The Most Toxic Parents
The most toxic parents are the parents that do not at all look toxic. To the outside world they appear as the most normal parents of all. Children of such parents do not even know that they are being poisoned. Nor does anybody else, until it is too late.
Some parents are obviously abusive, either sexually or physically. In this case it is also obvious that they are toxic, and children have less trouble understanding this kind of abuse and realizing how they have been harmed by it. They can therefore predict and learn to control such abuse to minimize its harm.
The most toxic parents are all about appearances. The are often leading citizens of their communities. They serve on committees. They give to charities. They are deacons of churches. They convince themselves, their children and everybody else that they have only the best intentions. And they really believe it. Their toxicity becomes lethal because it is hidden. Nobody would ever think that such people have a single bad thought because they themselves would never think it.
In one case to which I became acquainted a disturbed mother treated her oldest daughter as if she was disturbed. The mother projected her own disturbance onto this particular daughter. The mother was in complete denial of her own disturbance. It was her daughter who was disturbed, and this is how she “cast” her from the beginning. As the daughter (we’ll call her Megan) grew older, her younger brothers and sisters were made aware that Megan had problems and they treated her the same way her mother treated her.
In normal, healthy parenting, a child’s ego is supported and she is encouraged to be who she is and made to feel that she has great judgment, healthy instincts and is someone who is trustworthy and sensible. In the kind of twisted upbringing I am referring to, the child is made to feel abnormal, to have crazy judgments, unhealthy instincts and is deemed untrustworthy and not sensible.
Megan’s mother played the part of the long-suffering mother. She went to doctor after doctor and was extremely concerned about her daughter. This only made the daughter more disturbed, because deep inside Megan knew that her mother was being hypocritical. Megan had tried over and over to demonstrate the traits her mother seemed to value in her siblings, but her mother never noticed. In kind of disturbance, the parent has a need to demonize a certain child, and nothing can dissuade the parent from that goal. The need is unconscious and is often generated by an upbringing in which something similar happened to the parent. This is a particular kind of narcissism that I call the Demonizing Parent Syndrome.
To her mother, Megan was inexorably, inexplicably twisted. Eventually Megan gave up trying to be good and began being the demon her mother wanted her to be. Eventually she began to hate her mother. “I want to kill her,” she told doctors. The mother responded, crying. “I just don’t know why she got that way. My husband and I have tried everything we could to help her.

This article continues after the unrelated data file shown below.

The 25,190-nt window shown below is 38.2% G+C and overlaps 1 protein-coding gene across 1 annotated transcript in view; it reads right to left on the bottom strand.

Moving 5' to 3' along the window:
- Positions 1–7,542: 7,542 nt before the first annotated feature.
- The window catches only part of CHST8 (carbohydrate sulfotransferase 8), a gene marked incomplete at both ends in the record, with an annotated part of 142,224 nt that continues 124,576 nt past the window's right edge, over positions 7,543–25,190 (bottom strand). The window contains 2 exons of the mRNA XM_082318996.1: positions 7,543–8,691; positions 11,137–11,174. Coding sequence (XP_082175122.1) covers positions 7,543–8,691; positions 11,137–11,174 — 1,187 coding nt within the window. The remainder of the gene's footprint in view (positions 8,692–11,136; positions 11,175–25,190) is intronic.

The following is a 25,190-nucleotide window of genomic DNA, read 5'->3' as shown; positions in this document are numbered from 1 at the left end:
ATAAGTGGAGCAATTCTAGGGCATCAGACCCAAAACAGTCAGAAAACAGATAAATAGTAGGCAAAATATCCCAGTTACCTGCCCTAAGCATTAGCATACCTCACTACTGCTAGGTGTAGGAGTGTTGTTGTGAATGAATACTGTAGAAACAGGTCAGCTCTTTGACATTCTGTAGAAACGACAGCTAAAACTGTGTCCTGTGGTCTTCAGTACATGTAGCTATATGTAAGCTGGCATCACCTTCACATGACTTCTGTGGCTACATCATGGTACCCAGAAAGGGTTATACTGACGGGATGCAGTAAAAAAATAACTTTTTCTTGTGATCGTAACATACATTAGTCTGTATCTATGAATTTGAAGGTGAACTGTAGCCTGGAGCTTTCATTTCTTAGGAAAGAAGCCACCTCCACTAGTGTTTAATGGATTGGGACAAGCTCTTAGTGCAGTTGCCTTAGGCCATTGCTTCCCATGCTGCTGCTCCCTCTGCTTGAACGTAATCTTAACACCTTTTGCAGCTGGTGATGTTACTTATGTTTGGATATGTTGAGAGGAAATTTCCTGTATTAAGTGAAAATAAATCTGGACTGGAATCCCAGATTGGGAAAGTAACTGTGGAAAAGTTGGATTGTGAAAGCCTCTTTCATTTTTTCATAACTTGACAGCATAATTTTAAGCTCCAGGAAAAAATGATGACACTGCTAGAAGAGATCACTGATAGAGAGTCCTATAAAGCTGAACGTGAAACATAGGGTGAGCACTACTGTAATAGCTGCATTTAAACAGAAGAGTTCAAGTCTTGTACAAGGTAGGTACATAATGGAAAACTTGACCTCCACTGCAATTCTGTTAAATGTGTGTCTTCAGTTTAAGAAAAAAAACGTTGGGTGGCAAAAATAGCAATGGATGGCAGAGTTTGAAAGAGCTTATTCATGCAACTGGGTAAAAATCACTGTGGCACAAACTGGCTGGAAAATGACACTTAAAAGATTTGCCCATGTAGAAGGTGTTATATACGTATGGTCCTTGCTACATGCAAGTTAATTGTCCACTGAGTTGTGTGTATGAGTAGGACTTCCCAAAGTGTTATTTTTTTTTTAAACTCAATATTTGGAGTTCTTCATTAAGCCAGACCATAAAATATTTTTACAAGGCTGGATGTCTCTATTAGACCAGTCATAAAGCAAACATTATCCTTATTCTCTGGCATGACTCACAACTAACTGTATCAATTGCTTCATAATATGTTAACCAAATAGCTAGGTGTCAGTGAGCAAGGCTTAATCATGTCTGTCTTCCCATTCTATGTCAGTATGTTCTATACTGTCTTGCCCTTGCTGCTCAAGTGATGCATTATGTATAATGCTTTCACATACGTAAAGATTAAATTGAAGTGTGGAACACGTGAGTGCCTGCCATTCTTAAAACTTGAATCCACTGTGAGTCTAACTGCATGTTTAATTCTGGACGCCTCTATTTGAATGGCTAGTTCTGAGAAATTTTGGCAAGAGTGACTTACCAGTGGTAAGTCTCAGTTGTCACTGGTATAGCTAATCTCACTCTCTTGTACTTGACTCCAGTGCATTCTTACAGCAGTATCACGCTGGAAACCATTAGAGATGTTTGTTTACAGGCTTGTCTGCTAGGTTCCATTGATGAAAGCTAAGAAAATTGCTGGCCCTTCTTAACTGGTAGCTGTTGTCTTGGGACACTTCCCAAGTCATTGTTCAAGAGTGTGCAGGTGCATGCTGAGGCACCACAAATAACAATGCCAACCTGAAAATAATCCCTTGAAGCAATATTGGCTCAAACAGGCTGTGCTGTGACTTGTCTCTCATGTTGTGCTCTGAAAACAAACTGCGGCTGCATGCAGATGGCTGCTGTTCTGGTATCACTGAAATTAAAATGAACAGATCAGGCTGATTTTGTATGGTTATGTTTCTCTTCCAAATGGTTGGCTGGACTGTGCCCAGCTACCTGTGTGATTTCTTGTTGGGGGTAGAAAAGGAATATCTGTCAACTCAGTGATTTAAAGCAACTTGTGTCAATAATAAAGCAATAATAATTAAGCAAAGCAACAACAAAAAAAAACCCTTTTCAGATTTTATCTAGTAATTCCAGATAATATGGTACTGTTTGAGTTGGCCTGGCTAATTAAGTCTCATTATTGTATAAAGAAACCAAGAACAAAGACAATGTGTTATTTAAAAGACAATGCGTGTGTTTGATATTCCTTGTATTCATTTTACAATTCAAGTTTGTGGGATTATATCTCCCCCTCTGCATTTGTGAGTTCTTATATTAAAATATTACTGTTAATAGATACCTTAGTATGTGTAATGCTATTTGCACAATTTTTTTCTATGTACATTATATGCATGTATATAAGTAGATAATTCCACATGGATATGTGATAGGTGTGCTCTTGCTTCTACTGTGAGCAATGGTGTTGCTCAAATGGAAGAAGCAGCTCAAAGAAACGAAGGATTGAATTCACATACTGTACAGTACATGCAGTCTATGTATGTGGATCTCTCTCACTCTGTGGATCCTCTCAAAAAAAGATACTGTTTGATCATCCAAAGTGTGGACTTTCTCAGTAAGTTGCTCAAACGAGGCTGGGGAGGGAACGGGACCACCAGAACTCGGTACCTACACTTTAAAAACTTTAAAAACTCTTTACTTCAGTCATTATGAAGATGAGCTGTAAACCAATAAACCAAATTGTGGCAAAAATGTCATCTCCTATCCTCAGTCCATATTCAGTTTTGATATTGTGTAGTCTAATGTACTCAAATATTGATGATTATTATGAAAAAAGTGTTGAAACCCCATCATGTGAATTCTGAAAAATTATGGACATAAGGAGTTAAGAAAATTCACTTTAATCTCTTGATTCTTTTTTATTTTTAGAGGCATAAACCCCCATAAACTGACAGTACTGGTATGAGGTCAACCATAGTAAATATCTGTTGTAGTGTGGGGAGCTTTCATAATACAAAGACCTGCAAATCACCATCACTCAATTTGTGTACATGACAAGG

Megan started acting out at home and at school, and by the time she was an early adolescent she was put into a mental hospital. Her mother sobbed uncontrollably when she signed the papers to put her into the hospital. Her Dad was stoic. Her brothers and sisters were not surprised. Megan felt relieved. In the hospital there were fellow patients who listened to her and tried to understand her and also understand how she got that way. Some staff members listened too, and saw that the family was toxic to Megan, and they recommended keeping her in the mental hospital, where she was flourishing. Megan always knew that she was not as disturbed as her mother made her out to be. But because of crowded space in hospitals she was sent back to the family and became even sicker.
Such cases happen all the time and nobody knows about them. A disturbed parent—it can be a mother or father or other guardian—will project their disturbance onto a particular child. Often it is a beautiful and smart child, someone who is threatening to the fragile, disturbed ego of the parent. The parent perhaps had a childhood in which the same thing was done to them. These things can be passed on from generation to generation.
Emotional abuse of this kind is hardly ever detected. When a parent takes a small child to a pediatrician, who is the doctor going to listen to, the parent or the child? The parent cries and shakes and says he or she has done everything possible. “What else can I do? Please tell me, Doctor?” The doctor is going to listen to the parent. The child is too confused, too discombobulated to speak in a coherent way about what is going on. If the child says something like, “She is making me crazy. She acts nice to others, but she is making me crazy,” the doctor will reply, “There, there, I’m sure your mother (or father) means well.” No one wants to hear what this child is saying.
In such instances, the parent’s disturbance remains hidden, projected onto the child. On some level the child sees this deception and become confused, angry and eventually enraged. The parent expresses deep sympathy for the targeted child and her siblings express deep sympathy for her and the submissive parent, to whom she turns for solace, tries to support her, but the submissive is under the sway of the dominant parent. There is nobody to whom the child can turn.
Such children spend a life feeling they have been unfairly miscast by the casting director. They become the disturbed people their parents cast them as, and they begin to act more and more disturbed. The toxin is deep inside them and has rendered them helpless. And the world sympathizes with the poor parents who have to deal with such “disturbed” children.